SCI later filed a lawsuit against its insurance carrier, Philadelphia Insurance Company, claiming underpaid and delayed claims. “The highly technical nature of the equipment in the theater has created complicated settlement negotiations,” Simmons told CITYVIEW in February 2020. The two entities finalized a settlement in February 2022, although details are shrouded under a non-disclosure agreement.
Next, SCI will undergo a capital campaign to renovate the space covering 6,000 square feet, where the IMAX screen had towered six stories tall. The project remains in a “quiet phase,” Simmons said, but leadership is targeting mid-2023 to announce plans.
“Suffice it to say, we will be producing something that is compatible with our high-quality science learning experiences here at the Science Center,” Simmons said. “We’re really excited about the opportunities that the space provides us.”
The remaining IMAX theatre in the metro is located at The Palms Theatre in Waukee. …
The Iowa Economic Development Authority (IEDA) awarded $19 million in tax credits to preserve and transform historic buildings across the state. IEDA had received 23 applications requesting almost $35 million. The 14 awarded projects included four buildings in Des Moines.
The Globe Hoist building, located at 217 E. Second St. in the East Village, was awarded $2.58 million. The 24,000 square-foot building opened as a class A office in January this year, said Jake Christensen, president of Christensen Development. The structure features a sawtooth roofline rarely found in Des Moines. The building was built in 1928 as a factory that built hoists, then machine gun mounts during World War II. It later housed a casket factory. Various nightclubs occupied the building until its purchase for $1.8 million in 2018 by 217 E Second LC, managed by Christensen Development. The total cost of the project was $15 million.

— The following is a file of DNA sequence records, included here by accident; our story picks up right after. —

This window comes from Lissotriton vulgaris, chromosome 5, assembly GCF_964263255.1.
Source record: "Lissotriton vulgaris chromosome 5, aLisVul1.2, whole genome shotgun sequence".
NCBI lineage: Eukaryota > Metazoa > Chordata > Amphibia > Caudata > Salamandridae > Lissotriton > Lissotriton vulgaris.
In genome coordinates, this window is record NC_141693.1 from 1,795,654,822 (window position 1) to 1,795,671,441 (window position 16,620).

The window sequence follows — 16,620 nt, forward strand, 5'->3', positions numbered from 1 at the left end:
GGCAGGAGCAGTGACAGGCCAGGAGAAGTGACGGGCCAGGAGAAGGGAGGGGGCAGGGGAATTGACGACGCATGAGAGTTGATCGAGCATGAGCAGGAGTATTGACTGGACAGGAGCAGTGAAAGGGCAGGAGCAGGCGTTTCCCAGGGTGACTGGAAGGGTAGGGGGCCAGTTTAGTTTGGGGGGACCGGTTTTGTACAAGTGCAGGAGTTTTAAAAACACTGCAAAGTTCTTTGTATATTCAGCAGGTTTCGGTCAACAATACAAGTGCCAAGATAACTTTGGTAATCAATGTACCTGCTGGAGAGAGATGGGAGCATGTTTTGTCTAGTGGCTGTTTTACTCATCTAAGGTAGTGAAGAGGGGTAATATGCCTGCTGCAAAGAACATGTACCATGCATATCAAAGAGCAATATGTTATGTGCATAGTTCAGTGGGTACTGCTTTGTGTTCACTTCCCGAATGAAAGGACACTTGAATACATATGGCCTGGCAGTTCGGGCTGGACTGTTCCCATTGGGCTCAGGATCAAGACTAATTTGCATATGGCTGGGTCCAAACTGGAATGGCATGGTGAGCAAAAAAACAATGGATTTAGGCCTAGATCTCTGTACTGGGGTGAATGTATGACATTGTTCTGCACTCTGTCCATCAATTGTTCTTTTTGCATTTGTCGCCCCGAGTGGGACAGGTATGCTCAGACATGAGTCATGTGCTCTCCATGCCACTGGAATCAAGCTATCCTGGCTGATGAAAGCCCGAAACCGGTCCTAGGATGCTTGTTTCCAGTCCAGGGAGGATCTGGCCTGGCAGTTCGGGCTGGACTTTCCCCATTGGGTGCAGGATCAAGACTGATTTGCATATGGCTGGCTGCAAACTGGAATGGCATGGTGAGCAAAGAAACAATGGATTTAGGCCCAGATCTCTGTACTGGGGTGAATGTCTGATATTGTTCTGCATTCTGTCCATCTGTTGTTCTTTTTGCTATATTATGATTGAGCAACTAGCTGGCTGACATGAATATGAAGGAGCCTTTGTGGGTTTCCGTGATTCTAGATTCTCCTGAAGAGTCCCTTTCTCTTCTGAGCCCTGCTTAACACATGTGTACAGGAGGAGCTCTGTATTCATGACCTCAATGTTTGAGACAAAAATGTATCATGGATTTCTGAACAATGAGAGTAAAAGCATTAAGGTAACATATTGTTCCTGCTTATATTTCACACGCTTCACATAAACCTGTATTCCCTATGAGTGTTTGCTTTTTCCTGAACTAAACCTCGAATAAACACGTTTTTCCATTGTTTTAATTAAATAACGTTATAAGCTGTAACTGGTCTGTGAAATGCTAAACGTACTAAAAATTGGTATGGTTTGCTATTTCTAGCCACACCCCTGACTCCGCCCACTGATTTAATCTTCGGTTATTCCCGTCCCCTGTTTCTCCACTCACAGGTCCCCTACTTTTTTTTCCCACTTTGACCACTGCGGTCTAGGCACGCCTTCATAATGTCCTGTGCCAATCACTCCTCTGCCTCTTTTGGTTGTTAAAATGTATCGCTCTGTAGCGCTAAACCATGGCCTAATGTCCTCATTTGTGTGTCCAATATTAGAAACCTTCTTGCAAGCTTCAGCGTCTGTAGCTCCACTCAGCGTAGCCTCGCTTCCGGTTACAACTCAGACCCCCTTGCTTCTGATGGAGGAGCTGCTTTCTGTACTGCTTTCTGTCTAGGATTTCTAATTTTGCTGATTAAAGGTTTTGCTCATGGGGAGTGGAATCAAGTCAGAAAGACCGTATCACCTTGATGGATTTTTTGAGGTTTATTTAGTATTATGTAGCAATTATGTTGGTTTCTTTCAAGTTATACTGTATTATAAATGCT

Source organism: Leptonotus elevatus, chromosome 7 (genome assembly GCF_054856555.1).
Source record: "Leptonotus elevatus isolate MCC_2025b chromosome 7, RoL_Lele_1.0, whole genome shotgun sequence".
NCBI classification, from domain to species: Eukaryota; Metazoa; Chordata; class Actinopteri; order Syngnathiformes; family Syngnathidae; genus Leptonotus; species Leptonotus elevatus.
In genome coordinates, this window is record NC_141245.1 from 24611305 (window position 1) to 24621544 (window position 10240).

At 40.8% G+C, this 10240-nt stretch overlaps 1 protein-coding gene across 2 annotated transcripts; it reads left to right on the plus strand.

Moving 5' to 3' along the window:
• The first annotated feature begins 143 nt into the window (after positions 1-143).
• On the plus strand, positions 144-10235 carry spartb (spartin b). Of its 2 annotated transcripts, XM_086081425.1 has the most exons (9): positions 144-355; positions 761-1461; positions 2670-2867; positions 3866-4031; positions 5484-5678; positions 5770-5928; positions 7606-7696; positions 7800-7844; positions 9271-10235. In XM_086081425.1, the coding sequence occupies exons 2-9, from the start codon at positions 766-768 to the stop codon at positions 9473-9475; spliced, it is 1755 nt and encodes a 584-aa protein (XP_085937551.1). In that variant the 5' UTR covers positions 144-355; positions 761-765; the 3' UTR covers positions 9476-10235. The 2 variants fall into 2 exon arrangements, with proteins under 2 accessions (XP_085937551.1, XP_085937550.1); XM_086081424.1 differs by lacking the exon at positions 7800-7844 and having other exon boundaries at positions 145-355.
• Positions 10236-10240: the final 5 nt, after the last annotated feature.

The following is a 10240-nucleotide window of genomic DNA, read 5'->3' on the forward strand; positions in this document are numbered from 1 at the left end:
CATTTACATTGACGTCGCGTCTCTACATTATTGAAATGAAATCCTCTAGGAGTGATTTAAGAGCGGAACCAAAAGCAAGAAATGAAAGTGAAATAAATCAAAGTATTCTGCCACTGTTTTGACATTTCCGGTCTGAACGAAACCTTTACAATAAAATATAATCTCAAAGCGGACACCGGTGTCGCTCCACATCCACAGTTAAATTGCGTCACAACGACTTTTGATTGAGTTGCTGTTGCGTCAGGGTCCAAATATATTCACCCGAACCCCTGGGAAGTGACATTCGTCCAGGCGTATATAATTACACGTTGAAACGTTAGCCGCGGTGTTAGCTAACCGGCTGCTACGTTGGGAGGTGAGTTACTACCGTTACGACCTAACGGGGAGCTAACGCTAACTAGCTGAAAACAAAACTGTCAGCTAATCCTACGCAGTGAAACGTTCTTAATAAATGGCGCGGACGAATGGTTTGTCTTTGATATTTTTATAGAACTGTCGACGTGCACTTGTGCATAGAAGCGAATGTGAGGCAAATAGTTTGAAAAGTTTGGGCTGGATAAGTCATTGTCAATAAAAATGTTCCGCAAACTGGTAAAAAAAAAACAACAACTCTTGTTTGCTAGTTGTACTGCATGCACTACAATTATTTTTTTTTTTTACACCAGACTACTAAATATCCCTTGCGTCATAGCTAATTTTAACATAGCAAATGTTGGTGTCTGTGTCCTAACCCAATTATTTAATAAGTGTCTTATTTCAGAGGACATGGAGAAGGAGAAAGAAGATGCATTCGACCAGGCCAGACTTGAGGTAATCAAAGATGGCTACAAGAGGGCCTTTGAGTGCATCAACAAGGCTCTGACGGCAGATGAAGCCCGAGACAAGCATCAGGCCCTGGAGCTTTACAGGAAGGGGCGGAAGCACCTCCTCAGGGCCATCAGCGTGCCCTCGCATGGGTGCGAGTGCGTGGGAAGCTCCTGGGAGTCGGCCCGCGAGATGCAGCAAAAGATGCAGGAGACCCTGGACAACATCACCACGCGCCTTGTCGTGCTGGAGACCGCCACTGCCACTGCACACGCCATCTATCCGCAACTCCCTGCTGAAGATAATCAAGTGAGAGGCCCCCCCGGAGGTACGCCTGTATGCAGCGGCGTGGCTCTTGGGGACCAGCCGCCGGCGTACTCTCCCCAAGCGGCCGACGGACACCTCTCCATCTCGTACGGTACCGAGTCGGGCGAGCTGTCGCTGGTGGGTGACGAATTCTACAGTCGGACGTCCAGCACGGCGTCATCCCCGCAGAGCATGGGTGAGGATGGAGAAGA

The Des Moines Film Society was granted $1.06 million for its renovation of the Varsity Theater at 1207 25th St. The building constructed in 1916 had an assessed value of $139,000 prior to the project’s start. After serving as a Coca-Cola bottling plant, The Varsity was renovated back into a theater in 1938, one of the oldest art house cinemas in the nation. The Des Moines Film Society announced the renovation and plans to reopen the theatre as the Varsity Cinema in May 2020. A 40-seat micro-cinema was added to the second floor, in addition to the upgraded main auditorium planned to seat 240. The project’s estimated total cost is $5 million, according to IEDA records. The cinema anticipates opening this fall.
A third Des Moines building received $701,739 in tax credits. The two-story French Way Cleaners building was constructed in 1925 at 413 Euclid Ave., about a block from the Highland Park neighborhood. Its original 2,400 square feet expanded to 14,000 over the years, with Hi-Ho Grill operating in one of the commercial bays until 1995, and the century-old dry cleaning business closing in 2018. The $4 million building restoration involves significant environmental cleanup due to its dry cleaning history, said Danny Heggen of DEV Partners. Construction began last September, with completion projected in June 2023. Four residential units will occupy the upper floor, with an unannounced restaurant and brewery coming to the first floor.
Finally, IEDA awarded $479,280 to Benchmark Real Estate Group for its preservation of the Euclid Avenue State Bank Building at 3523 Sixth Ave. The previously vacant structure built in 1917 will be rehabilitated with six commercial bays totaling 8,870 square feet. IEDA records show the project total as $2.16 million.
Project applications for the next round of IEDA awards are due Jan. 9, 2023. More than $20 million is available. ♦